proved adaptability to reconstitution with liquids.
blower 21, and the air is passed through conduit 22 into a
Additional objects, it not speci?cally set forth herein,
secondary air heater 23. The secondary air heater may be
will be readily apparent from the detailed description
heated by means of steam from a source, not shown,
which follows.
7
passing through steam inlet 24 and outlet 25. From the
In accordance with the method of this invention, a solu
secondary air heater the air is conducted through conduit
tion or suspension of the heat-sensitive material is atom
26 to a secondary air inlet 27 on a tubular dryer gen
ized to produce a minimum particle size of the liquid and
entrained solids. Atomization is achieved by discharging 60 erally 30. The output end of the tubular dryer housing is
the solution or suspension into a co-current heated stream
of drying gas in a zone of substantial turbulence, where
connected to a tapering conical section 43, forming an
dispersion and volatilization of the liquid medium take
at 32. Connected to said tapering conical section is an
injection zone the cross section of which is at a minimum
additional conical section 33, the walls of which gradually
place. Additional co-current air at an elevated tempera
ture and high velocity from a secondary air source en— 65 diverge to form a cross-sectional area of increasing size.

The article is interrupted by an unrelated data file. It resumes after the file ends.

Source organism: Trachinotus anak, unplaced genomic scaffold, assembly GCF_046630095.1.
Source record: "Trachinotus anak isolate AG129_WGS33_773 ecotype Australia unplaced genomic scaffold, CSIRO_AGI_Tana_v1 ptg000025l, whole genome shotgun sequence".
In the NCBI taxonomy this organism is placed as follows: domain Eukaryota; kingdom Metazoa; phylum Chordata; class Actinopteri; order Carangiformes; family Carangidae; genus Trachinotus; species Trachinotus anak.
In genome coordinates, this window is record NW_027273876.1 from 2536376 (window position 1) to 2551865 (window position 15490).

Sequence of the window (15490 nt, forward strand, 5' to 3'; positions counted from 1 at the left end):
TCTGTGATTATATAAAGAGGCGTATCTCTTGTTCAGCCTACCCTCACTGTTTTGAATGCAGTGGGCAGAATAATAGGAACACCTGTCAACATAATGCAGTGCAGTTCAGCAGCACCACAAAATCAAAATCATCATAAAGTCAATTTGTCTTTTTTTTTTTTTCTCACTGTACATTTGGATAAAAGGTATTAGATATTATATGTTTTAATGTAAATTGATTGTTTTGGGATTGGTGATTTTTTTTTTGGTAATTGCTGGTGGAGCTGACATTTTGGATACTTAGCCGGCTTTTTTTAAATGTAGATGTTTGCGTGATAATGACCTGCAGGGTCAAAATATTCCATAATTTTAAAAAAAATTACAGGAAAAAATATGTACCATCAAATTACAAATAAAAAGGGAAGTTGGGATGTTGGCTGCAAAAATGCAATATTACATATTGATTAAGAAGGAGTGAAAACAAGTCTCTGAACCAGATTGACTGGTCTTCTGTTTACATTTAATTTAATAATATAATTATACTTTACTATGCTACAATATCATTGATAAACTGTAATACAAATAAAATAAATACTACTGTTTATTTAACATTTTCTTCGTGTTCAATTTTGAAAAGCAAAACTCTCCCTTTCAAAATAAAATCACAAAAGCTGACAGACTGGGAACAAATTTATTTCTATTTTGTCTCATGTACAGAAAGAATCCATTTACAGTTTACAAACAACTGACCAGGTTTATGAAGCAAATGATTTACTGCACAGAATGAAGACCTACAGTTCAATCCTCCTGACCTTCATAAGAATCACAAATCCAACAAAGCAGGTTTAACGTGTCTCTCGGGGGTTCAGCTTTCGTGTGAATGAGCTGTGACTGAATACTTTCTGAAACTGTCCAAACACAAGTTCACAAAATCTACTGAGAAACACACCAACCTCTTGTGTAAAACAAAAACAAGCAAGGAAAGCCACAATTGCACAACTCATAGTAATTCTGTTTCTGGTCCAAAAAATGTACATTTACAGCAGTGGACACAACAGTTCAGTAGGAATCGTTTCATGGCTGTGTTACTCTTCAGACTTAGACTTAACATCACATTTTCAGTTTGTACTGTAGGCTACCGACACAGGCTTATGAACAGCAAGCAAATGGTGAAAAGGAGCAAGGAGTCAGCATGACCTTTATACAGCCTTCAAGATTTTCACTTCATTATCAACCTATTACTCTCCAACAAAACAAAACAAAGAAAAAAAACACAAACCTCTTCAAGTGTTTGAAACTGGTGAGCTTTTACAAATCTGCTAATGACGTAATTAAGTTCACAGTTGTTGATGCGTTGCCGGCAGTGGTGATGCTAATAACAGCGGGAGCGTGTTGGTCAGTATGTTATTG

Conical section 33 is connected to the input end of a gas
velops the atomized particles and serves to dilute the
solid separator such as a cyclone collector 34, equipped
with appropriate vents as at 35 and a take-off valve 36.
The dried particulate material is collected in a container
the primary air stream, thus avoiding the deleterious ef 70 37.
A second source of the solution or suspension is con
fects which the higher temperature of the primary air
veyed through conduit 40 to a secondary liquid pump
stream would have on heat-sensitive materials if these
volatilized material, and aid in the removal of this
volatilized material from the system. This secondary air
source also prevents recycling of the dried product through
3,039,107
3
4
which conveys the liquid through a conduct 42 to
Air containing moisture is discharged through vents, and
throat 32 of the Venturi structure. A nozzle 31 is
the dried particles are removed at the base of the col~
lector.
'ided for distribution of the liquid particles. The
ndary liquidstream may be introduced into the drier
flow rate in the range of 10-100 gallons per hour.
or installations not utilizing the solution of heat sensi
material as the additional liquid for agglomer‘ating
roses, it will be obvious that the conduit 40 will not
onnected to the feed tank 10. Instead the secondary
Id pump 41 is connected by an appropriate conduit
. source (not shown) of such additional liquid as
be required; for example the pump 41 may be con